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Sociolinguistics: Registers

  • By: Christiane Hohenstein & Patty Shores
  • In: The SAGE Deaf Studies Encyclopedia
  • Edited by: Genie Gertz & Patrick Boudreault
  • Subject:Physical Disabilities, Otorhinolaryngology (Ears, Nose, & Throat)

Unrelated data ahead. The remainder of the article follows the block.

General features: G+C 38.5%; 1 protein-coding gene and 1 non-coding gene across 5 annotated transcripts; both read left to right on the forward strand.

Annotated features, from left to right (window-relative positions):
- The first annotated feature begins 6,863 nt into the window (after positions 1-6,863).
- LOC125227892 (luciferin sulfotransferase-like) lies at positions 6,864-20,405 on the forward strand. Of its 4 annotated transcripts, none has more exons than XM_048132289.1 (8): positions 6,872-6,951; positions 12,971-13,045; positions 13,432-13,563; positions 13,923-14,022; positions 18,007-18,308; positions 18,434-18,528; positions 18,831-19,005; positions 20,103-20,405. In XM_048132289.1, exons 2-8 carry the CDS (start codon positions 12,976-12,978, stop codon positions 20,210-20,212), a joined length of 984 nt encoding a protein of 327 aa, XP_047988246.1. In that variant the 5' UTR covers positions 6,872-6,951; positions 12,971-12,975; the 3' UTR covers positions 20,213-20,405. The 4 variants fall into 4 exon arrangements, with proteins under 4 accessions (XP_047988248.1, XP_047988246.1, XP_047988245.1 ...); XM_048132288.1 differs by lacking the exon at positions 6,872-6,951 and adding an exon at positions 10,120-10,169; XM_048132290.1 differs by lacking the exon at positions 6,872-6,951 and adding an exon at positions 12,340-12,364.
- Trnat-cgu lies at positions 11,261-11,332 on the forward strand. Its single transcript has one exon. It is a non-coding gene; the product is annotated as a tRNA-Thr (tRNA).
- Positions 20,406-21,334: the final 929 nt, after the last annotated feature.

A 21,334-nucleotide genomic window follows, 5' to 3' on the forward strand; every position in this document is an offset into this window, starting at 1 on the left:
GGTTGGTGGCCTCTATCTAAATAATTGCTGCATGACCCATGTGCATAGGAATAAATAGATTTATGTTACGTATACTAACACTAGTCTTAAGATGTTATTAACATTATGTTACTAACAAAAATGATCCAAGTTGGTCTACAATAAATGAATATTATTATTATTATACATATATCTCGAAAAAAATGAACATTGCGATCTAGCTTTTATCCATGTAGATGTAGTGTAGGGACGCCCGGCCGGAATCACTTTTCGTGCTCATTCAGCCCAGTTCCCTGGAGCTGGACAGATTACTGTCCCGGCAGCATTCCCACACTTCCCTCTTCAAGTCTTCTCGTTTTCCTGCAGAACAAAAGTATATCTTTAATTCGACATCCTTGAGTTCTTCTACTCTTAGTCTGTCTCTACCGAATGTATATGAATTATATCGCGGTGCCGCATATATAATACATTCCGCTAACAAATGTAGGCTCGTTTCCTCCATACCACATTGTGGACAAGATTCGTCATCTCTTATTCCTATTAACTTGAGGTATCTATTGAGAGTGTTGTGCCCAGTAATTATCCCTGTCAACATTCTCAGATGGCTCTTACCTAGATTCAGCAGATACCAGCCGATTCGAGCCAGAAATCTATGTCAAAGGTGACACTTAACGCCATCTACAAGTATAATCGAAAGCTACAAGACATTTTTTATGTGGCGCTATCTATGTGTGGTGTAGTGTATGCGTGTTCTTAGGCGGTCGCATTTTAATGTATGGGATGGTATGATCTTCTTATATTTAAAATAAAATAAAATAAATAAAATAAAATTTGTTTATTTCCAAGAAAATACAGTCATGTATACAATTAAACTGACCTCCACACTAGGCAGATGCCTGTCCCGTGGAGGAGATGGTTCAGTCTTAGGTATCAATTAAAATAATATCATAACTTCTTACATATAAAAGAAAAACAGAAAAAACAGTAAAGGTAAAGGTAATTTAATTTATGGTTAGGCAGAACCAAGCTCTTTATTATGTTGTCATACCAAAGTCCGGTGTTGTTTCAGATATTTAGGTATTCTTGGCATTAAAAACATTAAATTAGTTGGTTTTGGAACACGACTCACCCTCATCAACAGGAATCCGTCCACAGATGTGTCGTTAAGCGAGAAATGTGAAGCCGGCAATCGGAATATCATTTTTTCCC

The term register has been used for more than four decades now in linguistics, in order to describe and analyze stylistic and functional variation in language use. It is a concept deeply ingrained in sign language instruction for more than 30 years. In teaching sign languages, the most influential models have been those proposed in the 1960s and 1970s by Martin Joos, Charles Ferguson, and Michael A. K. Halliday, respectively. These models are discussed in light of critical issues regarding sign languages (SLs). Until today, the conceptions and applications of “register” in SL teaching and SL linguistics vary widely and are not researched well enough in order to be grasped easily by SL learners. This holds especially for second-language (L2) learning, given that roughly two-thirds ...

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